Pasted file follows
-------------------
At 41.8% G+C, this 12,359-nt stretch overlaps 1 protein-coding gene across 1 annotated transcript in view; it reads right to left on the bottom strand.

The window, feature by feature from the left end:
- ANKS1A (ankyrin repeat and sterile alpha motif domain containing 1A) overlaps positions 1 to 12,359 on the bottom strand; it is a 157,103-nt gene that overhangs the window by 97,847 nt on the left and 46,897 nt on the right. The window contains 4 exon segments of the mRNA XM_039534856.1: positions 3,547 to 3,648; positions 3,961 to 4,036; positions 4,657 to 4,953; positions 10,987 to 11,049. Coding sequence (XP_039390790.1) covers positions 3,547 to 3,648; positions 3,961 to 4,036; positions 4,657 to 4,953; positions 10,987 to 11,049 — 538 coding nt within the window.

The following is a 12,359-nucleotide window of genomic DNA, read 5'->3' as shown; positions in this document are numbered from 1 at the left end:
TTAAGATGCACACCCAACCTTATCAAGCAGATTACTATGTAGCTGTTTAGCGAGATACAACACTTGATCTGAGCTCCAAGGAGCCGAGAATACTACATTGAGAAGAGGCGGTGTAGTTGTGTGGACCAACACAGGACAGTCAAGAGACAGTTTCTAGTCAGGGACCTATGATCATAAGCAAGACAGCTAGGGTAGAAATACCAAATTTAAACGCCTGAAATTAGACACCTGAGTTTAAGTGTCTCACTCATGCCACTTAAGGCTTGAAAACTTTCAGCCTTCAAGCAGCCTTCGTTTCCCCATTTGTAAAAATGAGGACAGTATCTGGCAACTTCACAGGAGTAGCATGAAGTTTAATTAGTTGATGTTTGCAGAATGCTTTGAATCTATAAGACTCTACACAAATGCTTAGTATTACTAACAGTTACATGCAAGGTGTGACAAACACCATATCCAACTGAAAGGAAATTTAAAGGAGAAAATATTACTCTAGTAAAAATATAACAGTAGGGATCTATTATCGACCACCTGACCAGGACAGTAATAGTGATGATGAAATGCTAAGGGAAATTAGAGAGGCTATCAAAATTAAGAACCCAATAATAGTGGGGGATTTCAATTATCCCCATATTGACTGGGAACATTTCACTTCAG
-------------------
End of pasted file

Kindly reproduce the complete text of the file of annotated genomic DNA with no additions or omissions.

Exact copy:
At 41.8% G+C, this 12,359-nt stretch overlaps 1 protein-coding gene across 1 annotated transcript in view; it reads right to left on the bottom strand.

The window, feature by feature from the left end:
- ANKS1A (ankyrin repeat and sterile alpha motif domain containing 1A) overlaps positions 1 to 12,359 on the bottom strand; it is a 157,103-nt gene that overhangs the window by 97,847 nt on the left and 46,897 nt on the right. The window contains 4 exon segments of the mRNA XM_039534856.1: positions 3,547 to 3,648; positions 3,961 to 4,036; positions 4,657 to 4,953; positions 10,987 to 11,049. Coding sequence (XP_039390790.1) covers positions 3,547 to 3,648; positions 3,961 to 4,036; positions 4,657 to 4,953; positions 10,987 to 11,049 — 538 coding nt within the window.

The following is a 12,359-nucleotide window of genomic DNA, read 5'->3' as shown; positions in this document are numbered from 1 at the left end:
TTAAGATGCACACCCAACCTTATCAAGCAGATTACTATGTAGCTGTTTAGCGAGATACAACACTTGATCTGAGCTCCAAGGAGCCGAGAATACTACATTGAGAAGAGGCGGTGTAGTTGTGTGGACCAACACAGGACAGTCAAGAGACAGTTTCTAGTCAGGGACCTATGATCATAAGCAAGACAGCTAGGGTAGAAATACCAAATTTAAACGCCTGAAATTAGACACCTGAGTTTAAGTGTCTCACTCATGCCACTTAAGGCTTGAAAACTTTCAGCCTTCAAGCAGCCTTCGTTTCCCCATTTGTAAAAATGAGGACAGTATCTGGCAACTTCACAGGAGTAGCATGAAGTTTAATTAGTTGATGTTTGCAGAATGCTTTGAATCTATAAGACTCTACACAAATGCTTAGTATTACTAACAGTTACATGCAAGGTGTGACAAACACCATATCCAACTGAAAGGAAATTTAAAGGAGAAAATATTACTCTAGTAAAAATATAACAGTAGGGATCTATTATCGACCACCTGACCAGGACAGTAATAGTGATGATGAAATGCTAAGGGAAATTAGAGAGGCTATCAAAATTAAGAACCCAATAATAGTGGGGGATTTCAATTATCCCCATATTGACTGGGAACATTTCACTTCAG